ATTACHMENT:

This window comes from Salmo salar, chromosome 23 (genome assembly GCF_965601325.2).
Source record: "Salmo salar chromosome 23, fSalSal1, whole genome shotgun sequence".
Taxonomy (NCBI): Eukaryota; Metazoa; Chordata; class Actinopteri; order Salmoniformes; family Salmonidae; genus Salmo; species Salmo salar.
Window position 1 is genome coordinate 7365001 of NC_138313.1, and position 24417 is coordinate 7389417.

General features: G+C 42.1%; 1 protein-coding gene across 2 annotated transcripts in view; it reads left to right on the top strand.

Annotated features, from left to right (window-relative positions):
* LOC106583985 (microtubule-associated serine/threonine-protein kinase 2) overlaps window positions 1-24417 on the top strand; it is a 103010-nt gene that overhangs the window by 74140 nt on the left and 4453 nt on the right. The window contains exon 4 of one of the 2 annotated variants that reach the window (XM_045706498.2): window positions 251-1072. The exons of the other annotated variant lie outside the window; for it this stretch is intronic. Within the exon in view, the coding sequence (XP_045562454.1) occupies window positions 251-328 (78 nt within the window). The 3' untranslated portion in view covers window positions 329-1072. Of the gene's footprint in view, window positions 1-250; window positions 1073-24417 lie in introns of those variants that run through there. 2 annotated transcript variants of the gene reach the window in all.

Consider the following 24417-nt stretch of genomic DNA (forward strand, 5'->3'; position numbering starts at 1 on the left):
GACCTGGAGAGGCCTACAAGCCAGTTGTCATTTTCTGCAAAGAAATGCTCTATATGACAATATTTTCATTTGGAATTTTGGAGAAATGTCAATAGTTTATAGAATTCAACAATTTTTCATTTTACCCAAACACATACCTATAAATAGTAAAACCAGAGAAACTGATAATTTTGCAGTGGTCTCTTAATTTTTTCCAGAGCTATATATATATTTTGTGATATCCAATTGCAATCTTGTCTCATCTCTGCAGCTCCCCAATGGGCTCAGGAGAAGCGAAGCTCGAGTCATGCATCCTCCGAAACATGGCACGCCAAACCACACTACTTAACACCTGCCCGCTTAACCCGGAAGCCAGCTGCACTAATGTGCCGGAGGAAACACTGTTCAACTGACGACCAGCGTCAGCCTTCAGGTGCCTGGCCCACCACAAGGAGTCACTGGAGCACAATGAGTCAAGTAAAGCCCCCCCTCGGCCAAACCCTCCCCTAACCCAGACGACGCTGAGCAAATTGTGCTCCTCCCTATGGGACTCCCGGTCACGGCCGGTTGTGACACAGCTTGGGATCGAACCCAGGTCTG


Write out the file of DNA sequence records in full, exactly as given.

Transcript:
This window comes from Salmo salar, chromosome 23 (genome assembly GCF_965601325.2).
Source record: "Salmo salar chromosome 23, fSalSal1, whole genome shotgun sequence".
Taxonomy (NCBI): Eukaryota; Metazoa; Chordata; class Actinopteri; order Salmoniformes; family Salmonidae; genus Salmo; species Salmo salar.
Window position 1 is genome coordinate 7365001 of NC_138313.1, and position 24417 is coordinate 7389417.

General features: G+C 42.1%; 1 protein-coding gene across 2 annotated transcripts in view; it reads left to right on the top strand.

Annotated features, from left to right (window-relative positions):
* LOC106583985 (microtubule-associated serine/threonine-protein kinase 2) overlaps window positions 1-24417 on the top strand; it is a 103010-nt gene that overhangs the window by 74140 nt on the left and 4453 nt on the right. The window contains exon 4 of one of the 2 annotated variants that reach the window (XM_045706498.2): window positions 251-1072. The exons of the other annotated variant lie outside the window; for it this stretch is intronic. Within the exon in view, the coding sequence (XP_045562454.1) occupies window positions 251-328 (78 nt within the window). The 3' untranslated portion in view covers window positions 329-1072. Of the gene's footprint in view, window positions 1-250; window positions 1073-24417 lie in introns of those variants that run through there. 2 annotated transcript variants of the gene reach the window in all.

Consider the following 24417-nt stretch of genomic DNA (forward strand, 5'->3'; position numbering starts at 1 on the left):
GACCTGGAGAGGCCTACAAGCCAGTTGTCATTTTCTGCAAAGAAATGCTCTATATGACAATATTTTCATTTGGAATTTTGGAGAAATGTCAATAGTTTATAGAATTCAACAATTTTTCATTTTACCCAAACACATACCTATAAATAGTAAAACCAGAGAAACTGATAATTTTGCAGTGGTCTCTTAATTTTTTCCAGAGCTATATATATATTTTGTGATATCCAATTGCAATCTTGTCTCATCTCTGCAGCTCCCCAATGGGCTCAGGAGAAGCGAAGCTCGAGTCATGCATCCTCCGAAACATGGCACGCCAAACCACACTACTTAACACCTGCCCGCTTAACCCGGAAGCCAGCTGCACTAATGTGCCGGAGGAAACACTGTTCAACTGACGACCAGCGTCAGCCTTCAGGTGCCTGGCCCACCACAAGGAGTCACTGGAGCACAATGAGTCAAGTAAAGCCCCCCCTCGGCCAAACCCTCCCCTAACCCAGACGACGCTGAGCAAATTGTGCTCCTCCCTATGGGACTCCCGGTCACGGCCGGTTGTGACACAGCTTGGGATCGAACCCAGGTCTG